When a group of the first-ever African American U.S. Marines received the Congressional Gold Medal in Washington this summer, one of them was too frail to make the trip.
Tuesday, the medal came to him.
Blacks weren’t welcome in the Marine Corps until 1942, when President Roosevelt needed more troops for World War II. Over the next seven years, about 20,000 men endured basic training at the segregated facility at Camp Lejeune, North Carolina that gave them their name: Montford Point Marines.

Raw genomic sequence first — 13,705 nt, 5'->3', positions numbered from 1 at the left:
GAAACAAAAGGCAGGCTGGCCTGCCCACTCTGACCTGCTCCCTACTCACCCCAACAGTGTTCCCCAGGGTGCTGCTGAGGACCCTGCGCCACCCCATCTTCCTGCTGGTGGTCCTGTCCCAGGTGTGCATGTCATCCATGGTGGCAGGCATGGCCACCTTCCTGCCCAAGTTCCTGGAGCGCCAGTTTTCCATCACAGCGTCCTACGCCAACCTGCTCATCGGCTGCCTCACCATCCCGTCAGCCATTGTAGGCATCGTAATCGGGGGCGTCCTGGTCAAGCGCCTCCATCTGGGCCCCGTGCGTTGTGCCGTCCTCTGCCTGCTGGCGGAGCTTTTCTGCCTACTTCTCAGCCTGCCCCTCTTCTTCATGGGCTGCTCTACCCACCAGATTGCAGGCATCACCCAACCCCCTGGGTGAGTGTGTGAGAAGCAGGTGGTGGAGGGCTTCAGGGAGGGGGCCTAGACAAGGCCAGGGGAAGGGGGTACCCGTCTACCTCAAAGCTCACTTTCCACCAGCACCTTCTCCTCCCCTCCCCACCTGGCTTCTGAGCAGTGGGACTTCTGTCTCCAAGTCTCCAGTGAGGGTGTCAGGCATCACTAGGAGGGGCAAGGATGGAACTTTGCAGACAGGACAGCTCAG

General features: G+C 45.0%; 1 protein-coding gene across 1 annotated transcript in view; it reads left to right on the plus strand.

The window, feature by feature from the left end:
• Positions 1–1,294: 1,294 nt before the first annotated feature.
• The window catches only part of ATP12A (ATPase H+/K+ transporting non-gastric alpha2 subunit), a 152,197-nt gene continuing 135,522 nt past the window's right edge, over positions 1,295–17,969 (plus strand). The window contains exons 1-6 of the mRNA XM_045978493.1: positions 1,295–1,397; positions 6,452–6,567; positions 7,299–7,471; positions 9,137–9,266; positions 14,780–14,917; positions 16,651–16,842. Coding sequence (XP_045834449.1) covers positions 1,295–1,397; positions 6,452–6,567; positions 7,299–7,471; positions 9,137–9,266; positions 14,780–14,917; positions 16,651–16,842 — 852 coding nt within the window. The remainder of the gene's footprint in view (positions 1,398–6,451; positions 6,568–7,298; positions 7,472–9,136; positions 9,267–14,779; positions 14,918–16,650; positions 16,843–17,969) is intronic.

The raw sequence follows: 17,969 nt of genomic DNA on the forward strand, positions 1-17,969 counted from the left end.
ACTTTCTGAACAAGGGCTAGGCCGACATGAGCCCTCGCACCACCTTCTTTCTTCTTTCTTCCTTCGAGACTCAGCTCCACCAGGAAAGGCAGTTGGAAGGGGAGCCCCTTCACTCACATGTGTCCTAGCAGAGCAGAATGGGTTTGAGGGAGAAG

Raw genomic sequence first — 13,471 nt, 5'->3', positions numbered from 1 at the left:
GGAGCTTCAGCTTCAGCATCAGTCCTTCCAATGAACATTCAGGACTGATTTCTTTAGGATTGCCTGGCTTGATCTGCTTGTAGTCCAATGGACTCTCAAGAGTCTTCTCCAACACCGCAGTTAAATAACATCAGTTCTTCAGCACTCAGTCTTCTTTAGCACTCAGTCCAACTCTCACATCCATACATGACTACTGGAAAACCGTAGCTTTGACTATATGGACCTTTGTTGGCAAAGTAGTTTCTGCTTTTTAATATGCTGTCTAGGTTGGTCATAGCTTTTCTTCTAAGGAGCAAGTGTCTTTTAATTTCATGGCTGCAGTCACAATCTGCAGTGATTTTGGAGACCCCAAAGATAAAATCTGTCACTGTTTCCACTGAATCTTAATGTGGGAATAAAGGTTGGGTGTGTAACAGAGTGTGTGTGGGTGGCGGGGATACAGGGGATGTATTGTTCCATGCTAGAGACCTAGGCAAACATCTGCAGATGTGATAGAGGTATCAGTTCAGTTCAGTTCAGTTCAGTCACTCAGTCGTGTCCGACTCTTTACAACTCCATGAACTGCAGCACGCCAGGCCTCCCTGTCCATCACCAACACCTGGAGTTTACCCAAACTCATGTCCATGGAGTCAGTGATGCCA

At a ceremony in Macon City Hall, now 85-year-old Frank Johnson received a replica of the gold medal he couldn’t travel to see.
Unable to speak and with use of just his right hand, he waved it in a clapping motion only once during the proceedings, as Master Sergeant Michael McGraw finished reading a letter attributed to "Barack Obama, Commander in Chief."
The moment may have held special significance for a man who marched with the Montford Point Marines, and later with Martin Luther King at Selma.